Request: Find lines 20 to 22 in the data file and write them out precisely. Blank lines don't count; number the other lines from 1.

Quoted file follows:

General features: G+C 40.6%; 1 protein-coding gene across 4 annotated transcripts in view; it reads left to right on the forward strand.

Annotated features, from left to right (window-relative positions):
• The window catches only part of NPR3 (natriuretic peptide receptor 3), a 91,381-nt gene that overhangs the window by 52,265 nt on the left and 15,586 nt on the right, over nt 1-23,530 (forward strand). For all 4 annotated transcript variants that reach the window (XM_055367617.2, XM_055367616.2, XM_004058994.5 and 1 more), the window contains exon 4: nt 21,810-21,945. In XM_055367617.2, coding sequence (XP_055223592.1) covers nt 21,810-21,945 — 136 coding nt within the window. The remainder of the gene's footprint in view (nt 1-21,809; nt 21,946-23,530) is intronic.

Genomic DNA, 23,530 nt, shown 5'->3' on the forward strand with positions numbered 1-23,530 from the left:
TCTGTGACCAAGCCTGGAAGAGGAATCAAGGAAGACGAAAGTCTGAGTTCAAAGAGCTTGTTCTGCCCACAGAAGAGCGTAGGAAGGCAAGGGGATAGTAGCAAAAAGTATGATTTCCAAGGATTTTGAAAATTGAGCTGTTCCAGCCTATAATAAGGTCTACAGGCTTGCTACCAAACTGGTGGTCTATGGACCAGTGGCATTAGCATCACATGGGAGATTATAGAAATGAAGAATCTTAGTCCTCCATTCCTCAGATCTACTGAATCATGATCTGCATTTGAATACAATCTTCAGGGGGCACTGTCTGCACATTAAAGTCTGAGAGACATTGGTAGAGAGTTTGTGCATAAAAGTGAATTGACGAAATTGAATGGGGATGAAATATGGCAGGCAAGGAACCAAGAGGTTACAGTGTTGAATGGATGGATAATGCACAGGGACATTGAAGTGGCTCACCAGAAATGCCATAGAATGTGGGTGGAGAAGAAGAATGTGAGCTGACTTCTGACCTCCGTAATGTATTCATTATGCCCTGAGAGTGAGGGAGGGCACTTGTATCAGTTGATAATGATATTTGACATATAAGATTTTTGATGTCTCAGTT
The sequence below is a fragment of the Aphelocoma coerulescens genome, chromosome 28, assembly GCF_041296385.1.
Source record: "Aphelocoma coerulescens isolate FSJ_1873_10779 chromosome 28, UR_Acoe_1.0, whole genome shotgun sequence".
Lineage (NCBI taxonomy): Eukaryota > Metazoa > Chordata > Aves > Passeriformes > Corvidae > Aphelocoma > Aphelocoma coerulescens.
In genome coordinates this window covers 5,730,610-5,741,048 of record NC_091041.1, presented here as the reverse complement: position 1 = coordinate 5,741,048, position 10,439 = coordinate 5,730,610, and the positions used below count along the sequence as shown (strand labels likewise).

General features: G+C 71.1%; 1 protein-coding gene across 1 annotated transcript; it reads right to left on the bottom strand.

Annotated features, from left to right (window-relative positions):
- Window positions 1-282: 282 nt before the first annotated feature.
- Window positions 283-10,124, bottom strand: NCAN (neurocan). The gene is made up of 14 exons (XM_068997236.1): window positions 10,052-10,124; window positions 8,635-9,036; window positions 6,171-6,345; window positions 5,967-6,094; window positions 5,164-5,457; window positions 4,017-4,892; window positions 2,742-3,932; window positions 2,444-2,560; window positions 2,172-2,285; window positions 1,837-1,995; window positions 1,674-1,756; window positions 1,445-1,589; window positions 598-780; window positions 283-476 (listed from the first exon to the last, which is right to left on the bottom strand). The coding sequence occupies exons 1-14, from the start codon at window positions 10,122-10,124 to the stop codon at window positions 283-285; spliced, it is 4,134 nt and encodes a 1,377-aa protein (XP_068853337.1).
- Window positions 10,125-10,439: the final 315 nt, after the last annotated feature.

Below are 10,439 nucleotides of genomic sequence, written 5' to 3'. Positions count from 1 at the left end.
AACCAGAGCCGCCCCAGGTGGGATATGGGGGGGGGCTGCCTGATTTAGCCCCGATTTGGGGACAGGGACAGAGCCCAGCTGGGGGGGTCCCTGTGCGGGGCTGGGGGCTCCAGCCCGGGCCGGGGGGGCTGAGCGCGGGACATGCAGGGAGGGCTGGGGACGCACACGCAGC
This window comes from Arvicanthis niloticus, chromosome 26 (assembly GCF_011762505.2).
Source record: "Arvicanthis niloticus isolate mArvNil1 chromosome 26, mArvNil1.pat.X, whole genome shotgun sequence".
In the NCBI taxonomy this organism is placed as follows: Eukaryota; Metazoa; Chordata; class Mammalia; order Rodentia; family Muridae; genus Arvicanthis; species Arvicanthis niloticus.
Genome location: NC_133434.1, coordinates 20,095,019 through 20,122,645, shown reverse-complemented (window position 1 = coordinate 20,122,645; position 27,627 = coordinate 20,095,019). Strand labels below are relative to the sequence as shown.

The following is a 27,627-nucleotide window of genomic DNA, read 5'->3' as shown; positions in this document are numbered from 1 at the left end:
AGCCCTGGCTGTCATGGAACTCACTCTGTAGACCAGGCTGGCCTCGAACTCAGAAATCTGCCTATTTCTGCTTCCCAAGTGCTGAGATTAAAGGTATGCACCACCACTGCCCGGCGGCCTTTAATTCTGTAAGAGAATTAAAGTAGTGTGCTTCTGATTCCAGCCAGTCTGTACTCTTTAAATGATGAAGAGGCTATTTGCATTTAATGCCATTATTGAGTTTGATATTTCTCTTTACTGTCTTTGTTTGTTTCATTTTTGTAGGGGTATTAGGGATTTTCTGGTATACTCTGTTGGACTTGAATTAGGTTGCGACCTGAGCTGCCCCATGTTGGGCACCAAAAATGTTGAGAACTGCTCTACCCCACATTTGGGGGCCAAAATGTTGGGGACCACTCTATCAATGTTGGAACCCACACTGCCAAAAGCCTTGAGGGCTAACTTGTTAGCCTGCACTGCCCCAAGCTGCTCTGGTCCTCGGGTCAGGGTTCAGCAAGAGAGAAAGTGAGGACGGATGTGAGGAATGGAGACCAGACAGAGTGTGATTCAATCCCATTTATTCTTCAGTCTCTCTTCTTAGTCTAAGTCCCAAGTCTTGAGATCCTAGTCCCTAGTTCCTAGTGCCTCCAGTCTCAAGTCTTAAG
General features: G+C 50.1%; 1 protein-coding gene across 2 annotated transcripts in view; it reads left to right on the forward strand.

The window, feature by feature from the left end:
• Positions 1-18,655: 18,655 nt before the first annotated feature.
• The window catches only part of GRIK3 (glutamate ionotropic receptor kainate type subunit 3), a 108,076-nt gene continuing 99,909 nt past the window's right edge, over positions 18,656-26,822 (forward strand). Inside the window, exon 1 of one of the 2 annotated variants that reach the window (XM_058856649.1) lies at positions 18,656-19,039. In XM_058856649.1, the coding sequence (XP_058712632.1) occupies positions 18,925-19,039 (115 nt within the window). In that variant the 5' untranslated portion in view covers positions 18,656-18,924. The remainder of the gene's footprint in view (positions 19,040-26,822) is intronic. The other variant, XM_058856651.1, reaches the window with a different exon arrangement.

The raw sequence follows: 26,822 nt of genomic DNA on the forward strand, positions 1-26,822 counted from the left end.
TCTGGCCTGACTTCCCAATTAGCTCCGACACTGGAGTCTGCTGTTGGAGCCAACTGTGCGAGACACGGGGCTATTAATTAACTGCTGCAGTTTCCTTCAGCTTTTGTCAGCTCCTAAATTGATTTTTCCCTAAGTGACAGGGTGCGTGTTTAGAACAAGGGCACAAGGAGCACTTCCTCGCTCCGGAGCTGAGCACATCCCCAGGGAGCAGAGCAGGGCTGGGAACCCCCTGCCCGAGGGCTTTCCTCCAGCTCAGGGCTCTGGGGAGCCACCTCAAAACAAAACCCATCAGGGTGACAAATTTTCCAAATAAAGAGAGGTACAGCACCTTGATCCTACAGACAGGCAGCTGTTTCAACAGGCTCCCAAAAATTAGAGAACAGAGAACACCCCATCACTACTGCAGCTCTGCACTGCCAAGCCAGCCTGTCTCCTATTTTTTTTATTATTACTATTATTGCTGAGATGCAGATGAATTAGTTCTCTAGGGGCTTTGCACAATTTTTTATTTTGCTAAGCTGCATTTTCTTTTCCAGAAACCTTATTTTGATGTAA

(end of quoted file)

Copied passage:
Genome location: NC_133434.1, coordinates 20,095,019 through 20,122,645, shown reverse-complemented (window position 1 = coordinate 20,122,645; position 27,627 = coordinate 20,095,019). Strand labels below are relative to the sequence as shown.

The following is a 27,627-nucleotide window of genomic DNA, read 5'->3' as shown; positions in this document are numbered from 1 at the left end:
AGCCCTGGCTGTCATGGAACTCACTCTGTAGACCAGGCTGGCCTCGAACTCAGAAATCTGCCTATTTCTGCTTCCCAAGTGCTGAGATTAAAGGTATGCACCACCACTGCCCGGCGGCCTTTAATTCTGTAAGAGAATTAAAGTAGTGTGCTTCTGATTCCAGCCAGTCTGTACTCTTTAAATGATGAAGAGGCTATTTGCATTTAATGCCATTATTGAGTTTGATATTTCTCTTTACTGTCTTTGTTTGTTTCATTTTTGTAGGGGTATTAGGGATTTTCTGGTATACTCTGTTGGACTTGAATTAGGTTGCGACCTGAGCTGCCCCATGTTGGGCACCAAAAATGTTGAGAACTGCTCTACCCCACATTTGGGGGCCAAAATGTTGGGGACCACTCTATCAATGTTGGAACCCACACTGCCAAAAGCCTTGAGGGCTAACTTGTTAGCCTGCACTGCCCCAAGCTGCTCTGGTCCTCGGGTCAGGGTTCAGCAAGAGAGAAAGTGAGGACGGATGTGAGGAATGGAGACCAGACAGAGTGTGATTCAATCCCATTTATTCTTCAGTCTCTCTTCTTAGTCTAAGTCCCAAGTCTTGAGATCCTAGTCCCTAGTTCCTAGTGCCTCCAGTCTCAAGTCTTAAG